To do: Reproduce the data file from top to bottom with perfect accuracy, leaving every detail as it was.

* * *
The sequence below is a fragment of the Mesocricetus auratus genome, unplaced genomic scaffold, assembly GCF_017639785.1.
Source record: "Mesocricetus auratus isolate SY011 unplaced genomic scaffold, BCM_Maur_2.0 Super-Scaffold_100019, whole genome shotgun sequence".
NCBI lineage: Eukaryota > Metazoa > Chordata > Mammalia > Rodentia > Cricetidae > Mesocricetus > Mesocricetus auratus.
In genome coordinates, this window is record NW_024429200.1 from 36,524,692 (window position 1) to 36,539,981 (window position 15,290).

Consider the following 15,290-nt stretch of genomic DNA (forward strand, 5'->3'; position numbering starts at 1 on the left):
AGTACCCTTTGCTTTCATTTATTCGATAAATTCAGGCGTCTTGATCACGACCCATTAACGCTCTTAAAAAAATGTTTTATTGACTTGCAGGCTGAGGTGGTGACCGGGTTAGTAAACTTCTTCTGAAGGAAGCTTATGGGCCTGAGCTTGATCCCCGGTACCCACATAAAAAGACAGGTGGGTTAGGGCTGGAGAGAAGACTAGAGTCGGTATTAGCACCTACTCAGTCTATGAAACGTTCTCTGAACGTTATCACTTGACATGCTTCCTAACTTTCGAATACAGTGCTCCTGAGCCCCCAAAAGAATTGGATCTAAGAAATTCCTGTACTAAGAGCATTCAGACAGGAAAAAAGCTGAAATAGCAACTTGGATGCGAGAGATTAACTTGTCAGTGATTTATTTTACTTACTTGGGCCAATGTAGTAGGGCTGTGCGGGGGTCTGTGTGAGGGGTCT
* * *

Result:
The sequence below is a fragment of the Mesocricetus auratus genome, unplaced genomic scaffold, assembly GCF_017639785.1.
Source record: "Mesocricetus auratus isolate SY011 unplaced genomic scaffold, BCM_Maur_2.0 Super-Scaffold_100019, whole genome shotgun sequence".
NCBI lineage: Eukaryota > Metazoa > Chordata > Mammalia > Rodentia > Cricetidae > Mesocricetus > Mesocricetus auratus.
In genome coordinates, this window is record NW_024429200.1 from 36,524,692 (window position 1) to 36,539,981 (window position 15,290).

Consider the following 15,290-nt stretch of genomic DNA (forward strand, 5'->3'; position numbering starts at 1 on the left):
AGTACCCTTTGCTTTCATTTATTCGATAAATTCAGGCGTCTTGATCACGACCCATTAACGCTCTTAAAAAAATGTTTTATTGACTTGCAGGCTGAGGTGGTGACCGGGTTAGTAAACTTCTTCTGAAGGAAGCTTATGGGCCTGAGCTTGATCCCCGGTACCCACATAAAAAGACAGGTGGGTTAGGGCTGGAGAGAAGACTAGAGTCGGTATTAGCACCTACTCAGTCTATGAAACGTTCTCTGAACGTTATCACTTGACATGCTTCCTAACTTTCGAATACAGTGCTCCTGAGCCCCCAAAAGAATTGGATCTAAGAAATTCCTGTACTAAGAGCATTCAGACAGGAAAAAAGCTGAAATAGCAACTTGGATGCGAGAGATTAACTTGTCAGTGATTTATTTTACTTACTTGGGCCAATGTAGTAGGGCTGTGCGGGGGTCTGTGTGAGGGGTCT